• It is current.
  • It has context.
  • It can be measured.
  • There is a clear definition of good and bad.

There are several key metrics that pertain to cloud cost:

  • Unit cost – Understand what your unit cost is — is it cost per API call or cost per report? Whatever the unit, everyone should understand what factors affect cost and how unit cost impacts your bottom line. This metric helps inform decisions about how to spend resources in the cloud, how to charge customers, and will help you understand the ROI on your cloud investment. Spending a lot in the cloud isn’t a problem if the return on unit cost is strong.
  • Idle cost – Determine the baseline cost of your system with zero customer load. This is a general measure of your efficiency. Knowing your idle cost can help you determine whether an architecture change is worth the effort in terms of the savings you can realize.
  • Shared infrastructure – Shared systems can offer cost savings or engineering efficiencies, but make it challenging to split costs across multiple teams. Large organizations should consider how they will chargeback or account for shared costs.
  • Cost/load efficiency curve – Calculate your cost/load curve. Do unit costs grow at the same rate as your customer base, or do they grow exponentially as you add customers? If you have an exponential growth curve, you may reach a crossover point where the system is no longer profitable. It’s important to recognize this before it occurs, so you can think through and weigh the solutions for addressing it.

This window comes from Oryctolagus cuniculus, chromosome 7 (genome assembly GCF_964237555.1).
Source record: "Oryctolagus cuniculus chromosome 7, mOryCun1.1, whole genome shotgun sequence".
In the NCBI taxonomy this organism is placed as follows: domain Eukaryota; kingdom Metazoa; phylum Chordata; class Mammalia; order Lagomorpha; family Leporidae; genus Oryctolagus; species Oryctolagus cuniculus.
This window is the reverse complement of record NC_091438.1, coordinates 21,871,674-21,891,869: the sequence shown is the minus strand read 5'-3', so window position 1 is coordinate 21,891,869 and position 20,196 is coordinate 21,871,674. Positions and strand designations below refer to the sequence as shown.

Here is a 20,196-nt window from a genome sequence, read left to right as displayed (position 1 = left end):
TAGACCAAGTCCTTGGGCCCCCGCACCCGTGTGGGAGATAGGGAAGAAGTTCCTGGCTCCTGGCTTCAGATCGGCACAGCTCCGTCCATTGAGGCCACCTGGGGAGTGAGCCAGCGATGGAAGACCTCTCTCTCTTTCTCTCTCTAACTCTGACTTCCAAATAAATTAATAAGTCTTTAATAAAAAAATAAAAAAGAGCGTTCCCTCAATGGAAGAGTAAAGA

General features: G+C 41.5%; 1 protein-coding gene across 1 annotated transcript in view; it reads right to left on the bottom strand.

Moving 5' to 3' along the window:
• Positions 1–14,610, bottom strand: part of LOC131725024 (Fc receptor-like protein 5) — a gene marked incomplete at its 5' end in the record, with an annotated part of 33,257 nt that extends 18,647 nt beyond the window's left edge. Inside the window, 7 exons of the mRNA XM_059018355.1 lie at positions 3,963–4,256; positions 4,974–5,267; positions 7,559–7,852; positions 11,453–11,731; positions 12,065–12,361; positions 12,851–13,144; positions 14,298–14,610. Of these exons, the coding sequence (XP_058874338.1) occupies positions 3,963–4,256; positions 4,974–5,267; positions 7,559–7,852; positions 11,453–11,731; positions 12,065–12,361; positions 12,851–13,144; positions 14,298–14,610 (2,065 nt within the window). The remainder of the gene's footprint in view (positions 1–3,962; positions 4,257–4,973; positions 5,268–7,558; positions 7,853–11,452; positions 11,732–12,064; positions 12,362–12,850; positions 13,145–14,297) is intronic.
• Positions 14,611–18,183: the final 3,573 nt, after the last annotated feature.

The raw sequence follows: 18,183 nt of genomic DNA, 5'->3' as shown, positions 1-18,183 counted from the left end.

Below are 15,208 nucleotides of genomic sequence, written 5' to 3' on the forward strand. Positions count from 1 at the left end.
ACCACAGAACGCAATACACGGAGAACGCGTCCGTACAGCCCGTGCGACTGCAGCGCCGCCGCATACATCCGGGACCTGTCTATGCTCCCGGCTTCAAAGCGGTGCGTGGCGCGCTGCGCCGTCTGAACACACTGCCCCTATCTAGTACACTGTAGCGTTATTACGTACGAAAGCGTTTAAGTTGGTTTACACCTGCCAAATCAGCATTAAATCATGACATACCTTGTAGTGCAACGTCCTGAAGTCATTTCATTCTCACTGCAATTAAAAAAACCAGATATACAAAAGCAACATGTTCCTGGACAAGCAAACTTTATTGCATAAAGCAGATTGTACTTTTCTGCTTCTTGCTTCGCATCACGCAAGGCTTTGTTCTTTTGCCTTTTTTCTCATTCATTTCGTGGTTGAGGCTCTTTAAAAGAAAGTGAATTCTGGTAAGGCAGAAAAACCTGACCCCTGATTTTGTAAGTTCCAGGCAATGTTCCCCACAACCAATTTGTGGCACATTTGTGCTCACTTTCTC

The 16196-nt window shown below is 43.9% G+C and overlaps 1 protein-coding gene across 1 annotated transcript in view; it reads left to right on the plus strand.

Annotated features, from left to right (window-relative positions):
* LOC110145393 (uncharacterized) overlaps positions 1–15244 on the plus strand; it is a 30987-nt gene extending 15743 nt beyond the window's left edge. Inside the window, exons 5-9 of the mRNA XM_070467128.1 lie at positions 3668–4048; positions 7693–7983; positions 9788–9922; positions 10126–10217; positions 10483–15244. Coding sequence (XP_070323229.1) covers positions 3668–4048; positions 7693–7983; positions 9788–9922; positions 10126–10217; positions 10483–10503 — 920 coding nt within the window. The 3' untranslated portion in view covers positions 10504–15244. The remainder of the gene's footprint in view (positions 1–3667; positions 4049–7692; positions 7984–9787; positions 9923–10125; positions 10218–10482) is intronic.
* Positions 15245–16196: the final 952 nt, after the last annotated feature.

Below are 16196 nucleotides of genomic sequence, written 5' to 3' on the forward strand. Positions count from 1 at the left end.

• Innovation/cost ratio – Determine the ratio of R&D costs to production operations costs. Although there is no expectation of revenue for products in the R&D phase, those products will eventually go to market. If cost has not been considered during R&D, moving to production can be challenging.

Looking for a cloud cost optimization tool that automatically maps costs to the activities that generated them? to see how it works.

4. Define other metrics important to business goals.

It is crucial that everyone in the business whose work impacts cost understands the fundamentals of the business and uses this information to drive decision-making processes.

Everyone should understand the most important goals of the organization at any given point in time. For startups, the goal may be customer growth above all else. For more mature organizations, the goal may be to increase margins. 

When DevOps understands what these goals look like, it’s possible to make day-to-day and high-level decisions that center around what is best for the business alongside what is valuable to customers.


Questions To Ask / Questions It Can Answer

Cost per feature

  • How much will it cost to build this feature?
  • How much incremental revenue will this feature bring in?
  • Is this feature worth building right now? (Or is there another one that would map to business goals better right now?)
  • How much are legacy decisions costing us?
    • If we were to tackle tech debt, which projects would provide the most “bang for buck” in the short term? Long term?